The phone trap

In most ways I'm the complete opposite of a Luddite, embracing every new technology that comes down the pipe. In recent trips to the mall I've been blown away by 3D television displays, touch screen desktops, iPhones, tablets, video game consoles (that PS3 is small AND quiet), video game handhelds and other stuff. If I won a $10,000 shopping spree I'd probably rush to the electronics sections first with a carefully researched shopping list of items to grab.

But while I can appreciate all this new technology I have yet to make the leap to owning a real cell phone, much less a smart phone - despite the fact that they've been around now for a long, long time and are so very, very cool. It's not that I don't want a smart phone or couldn't make good use of one, it's just that I really don't think I can afford it.

Our landline is predictable. There's a monthly fee, a certain amount of free long distance, then a predictable rate for more long distance when we've reached the limit. I've never looked at a phone bill and had to wonder where I was going to get the money to pay it.

I also have a cell phone, a 7-11 handset that came free with the purchase of $100 worth of pay-as-you-go minutes. I put about $50 on it every two or three months and keep my calls short to stretch out those dollars as much as possible. On average I pay between $15 and $25 per month.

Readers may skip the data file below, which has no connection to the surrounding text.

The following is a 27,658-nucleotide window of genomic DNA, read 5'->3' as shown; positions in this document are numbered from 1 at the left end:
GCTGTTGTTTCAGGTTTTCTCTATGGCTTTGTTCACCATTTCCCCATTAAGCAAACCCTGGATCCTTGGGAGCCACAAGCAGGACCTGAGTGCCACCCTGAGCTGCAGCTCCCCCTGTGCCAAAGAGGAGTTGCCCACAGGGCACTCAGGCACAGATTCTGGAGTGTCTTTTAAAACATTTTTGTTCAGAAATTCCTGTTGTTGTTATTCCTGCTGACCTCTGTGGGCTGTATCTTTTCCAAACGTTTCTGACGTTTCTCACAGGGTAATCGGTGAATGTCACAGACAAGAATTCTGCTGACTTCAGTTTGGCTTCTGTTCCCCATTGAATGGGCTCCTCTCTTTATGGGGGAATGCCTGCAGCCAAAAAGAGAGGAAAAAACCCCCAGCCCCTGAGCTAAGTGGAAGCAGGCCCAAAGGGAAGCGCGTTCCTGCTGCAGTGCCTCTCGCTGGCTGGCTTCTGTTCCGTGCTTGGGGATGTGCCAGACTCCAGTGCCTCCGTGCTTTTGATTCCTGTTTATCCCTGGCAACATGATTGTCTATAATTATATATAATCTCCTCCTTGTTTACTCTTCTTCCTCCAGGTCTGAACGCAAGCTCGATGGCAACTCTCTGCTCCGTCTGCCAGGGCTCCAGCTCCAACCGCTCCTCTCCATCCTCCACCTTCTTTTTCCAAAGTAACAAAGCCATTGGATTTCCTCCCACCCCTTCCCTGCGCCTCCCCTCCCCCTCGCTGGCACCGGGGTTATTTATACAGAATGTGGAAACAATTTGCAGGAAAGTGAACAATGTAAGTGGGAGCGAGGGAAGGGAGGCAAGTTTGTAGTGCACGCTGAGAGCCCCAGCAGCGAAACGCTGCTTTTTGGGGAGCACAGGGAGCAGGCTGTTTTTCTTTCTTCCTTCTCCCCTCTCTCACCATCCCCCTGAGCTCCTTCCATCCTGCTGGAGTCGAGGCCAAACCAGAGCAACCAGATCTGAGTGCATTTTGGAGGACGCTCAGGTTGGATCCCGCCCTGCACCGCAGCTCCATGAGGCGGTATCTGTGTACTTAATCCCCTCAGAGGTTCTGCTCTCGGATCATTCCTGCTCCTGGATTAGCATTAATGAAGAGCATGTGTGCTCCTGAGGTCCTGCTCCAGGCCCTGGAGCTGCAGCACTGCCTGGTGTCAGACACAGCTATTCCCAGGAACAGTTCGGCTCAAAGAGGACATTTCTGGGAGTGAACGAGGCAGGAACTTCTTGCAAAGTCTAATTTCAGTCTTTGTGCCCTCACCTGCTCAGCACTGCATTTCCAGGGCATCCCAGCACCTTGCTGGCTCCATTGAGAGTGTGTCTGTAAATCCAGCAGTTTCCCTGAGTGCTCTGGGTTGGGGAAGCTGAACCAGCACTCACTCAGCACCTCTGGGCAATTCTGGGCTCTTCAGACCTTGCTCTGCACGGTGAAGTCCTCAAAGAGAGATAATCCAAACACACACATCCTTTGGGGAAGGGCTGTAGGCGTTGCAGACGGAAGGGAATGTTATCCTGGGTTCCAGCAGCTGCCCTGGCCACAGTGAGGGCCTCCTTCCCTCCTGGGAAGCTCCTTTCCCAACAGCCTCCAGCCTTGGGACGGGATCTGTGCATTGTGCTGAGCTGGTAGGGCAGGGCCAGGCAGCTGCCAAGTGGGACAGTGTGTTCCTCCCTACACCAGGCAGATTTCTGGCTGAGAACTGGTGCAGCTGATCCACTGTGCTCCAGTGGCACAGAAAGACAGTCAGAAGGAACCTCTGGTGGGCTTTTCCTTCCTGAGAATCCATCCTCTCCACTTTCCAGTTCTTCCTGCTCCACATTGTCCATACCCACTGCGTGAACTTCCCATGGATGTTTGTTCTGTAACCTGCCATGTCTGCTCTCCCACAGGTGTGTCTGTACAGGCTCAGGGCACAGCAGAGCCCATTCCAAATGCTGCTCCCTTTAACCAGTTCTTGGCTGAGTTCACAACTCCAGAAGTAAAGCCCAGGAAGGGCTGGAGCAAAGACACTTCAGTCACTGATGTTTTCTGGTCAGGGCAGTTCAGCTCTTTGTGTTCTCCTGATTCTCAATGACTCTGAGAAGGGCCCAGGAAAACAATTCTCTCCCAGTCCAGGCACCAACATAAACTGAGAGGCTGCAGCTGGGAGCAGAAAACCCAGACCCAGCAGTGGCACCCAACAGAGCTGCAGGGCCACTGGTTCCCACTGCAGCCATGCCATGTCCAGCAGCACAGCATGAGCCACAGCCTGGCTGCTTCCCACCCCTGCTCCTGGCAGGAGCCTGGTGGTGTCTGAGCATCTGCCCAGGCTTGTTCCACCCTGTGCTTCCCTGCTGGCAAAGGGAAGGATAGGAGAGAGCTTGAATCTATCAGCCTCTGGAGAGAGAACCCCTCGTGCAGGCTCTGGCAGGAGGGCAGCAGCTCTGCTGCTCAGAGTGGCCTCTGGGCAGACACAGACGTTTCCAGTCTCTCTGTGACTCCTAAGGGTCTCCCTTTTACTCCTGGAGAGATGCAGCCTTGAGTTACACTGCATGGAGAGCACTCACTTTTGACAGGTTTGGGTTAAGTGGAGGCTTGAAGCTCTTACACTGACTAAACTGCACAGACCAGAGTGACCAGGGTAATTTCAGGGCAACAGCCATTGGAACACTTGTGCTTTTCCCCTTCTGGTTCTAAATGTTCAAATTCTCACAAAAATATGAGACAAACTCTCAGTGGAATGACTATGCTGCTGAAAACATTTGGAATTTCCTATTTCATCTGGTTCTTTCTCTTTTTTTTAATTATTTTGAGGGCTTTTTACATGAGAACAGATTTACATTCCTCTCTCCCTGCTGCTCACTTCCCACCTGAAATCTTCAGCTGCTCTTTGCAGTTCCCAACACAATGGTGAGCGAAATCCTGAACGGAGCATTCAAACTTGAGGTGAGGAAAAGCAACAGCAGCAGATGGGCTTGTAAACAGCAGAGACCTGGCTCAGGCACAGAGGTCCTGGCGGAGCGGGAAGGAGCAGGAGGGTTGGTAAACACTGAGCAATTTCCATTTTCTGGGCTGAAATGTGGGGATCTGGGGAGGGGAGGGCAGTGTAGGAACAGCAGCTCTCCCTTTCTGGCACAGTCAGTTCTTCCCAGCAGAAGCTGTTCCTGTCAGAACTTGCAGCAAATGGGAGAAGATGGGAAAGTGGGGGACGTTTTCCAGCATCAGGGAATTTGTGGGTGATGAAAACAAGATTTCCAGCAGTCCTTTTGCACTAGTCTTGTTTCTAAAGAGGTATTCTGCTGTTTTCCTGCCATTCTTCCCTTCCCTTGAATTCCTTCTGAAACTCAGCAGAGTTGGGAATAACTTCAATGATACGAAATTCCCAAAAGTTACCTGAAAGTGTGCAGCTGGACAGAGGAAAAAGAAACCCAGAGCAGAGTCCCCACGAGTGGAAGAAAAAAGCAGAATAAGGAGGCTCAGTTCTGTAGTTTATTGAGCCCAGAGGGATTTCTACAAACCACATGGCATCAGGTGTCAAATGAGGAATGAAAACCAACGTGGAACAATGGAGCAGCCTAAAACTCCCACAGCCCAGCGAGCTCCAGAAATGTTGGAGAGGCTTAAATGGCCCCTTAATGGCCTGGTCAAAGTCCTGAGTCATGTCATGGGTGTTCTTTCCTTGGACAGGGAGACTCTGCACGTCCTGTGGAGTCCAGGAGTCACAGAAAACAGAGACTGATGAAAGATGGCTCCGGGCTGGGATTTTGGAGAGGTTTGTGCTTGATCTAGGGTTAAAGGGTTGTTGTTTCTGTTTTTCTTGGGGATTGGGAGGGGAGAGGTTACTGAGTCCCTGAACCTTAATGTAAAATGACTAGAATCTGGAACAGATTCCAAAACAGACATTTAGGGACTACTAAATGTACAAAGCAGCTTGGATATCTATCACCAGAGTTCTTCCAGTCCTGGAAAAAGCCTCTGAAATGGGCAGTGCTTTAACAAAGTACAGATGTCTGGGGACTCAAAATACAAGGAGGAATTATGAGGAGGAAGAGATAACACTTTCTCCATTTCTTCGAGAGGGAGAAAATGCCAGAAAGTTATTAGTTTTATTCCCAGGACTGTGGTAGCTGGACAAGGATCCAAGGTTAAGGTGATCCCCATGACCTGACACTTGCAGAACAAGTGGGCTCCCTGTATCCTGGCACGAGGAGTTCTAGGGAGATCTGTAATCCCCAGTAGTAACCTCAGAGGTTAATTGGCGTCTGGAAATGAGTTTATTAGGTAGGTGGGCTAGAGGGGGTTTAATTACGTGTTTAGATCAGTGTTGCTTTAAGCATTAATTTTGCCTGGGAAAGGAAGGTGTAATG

Cell phone plans are far more expensive. A poll in the Pique office found an average monthly cost of around $80 once all fees and extra charges are taken into account. Some spent as "low" as $65, while others were over $100. The cost seemed to depend somewhat on features and plans, but also on the person's willingness to play hardball with their providers to get the best possible deal.

Here's where I have an issue. My home phone bill is currently around $35 a month. My wife and I spend around $40 a month combined on our pay-as-you go phones for a total of about $75 a month on average.

If we were both to get smart phones and keep our landlines our collective phone bill would increase to around $200 a month. If we were to cancel our landline and get two cell phones then we would pay anywhere from $130 to $160, depending on what plan we opt for. Either way, our monthly costs would at least double and possibly triple.

Then we have Elly. Elly is not even two years old yet but a day will come when she will need her own phone. It's entirely possible that rates in Canada will drop by then but we could seriously be looking at a monthly cost over $250 - almost enough to lease a car.


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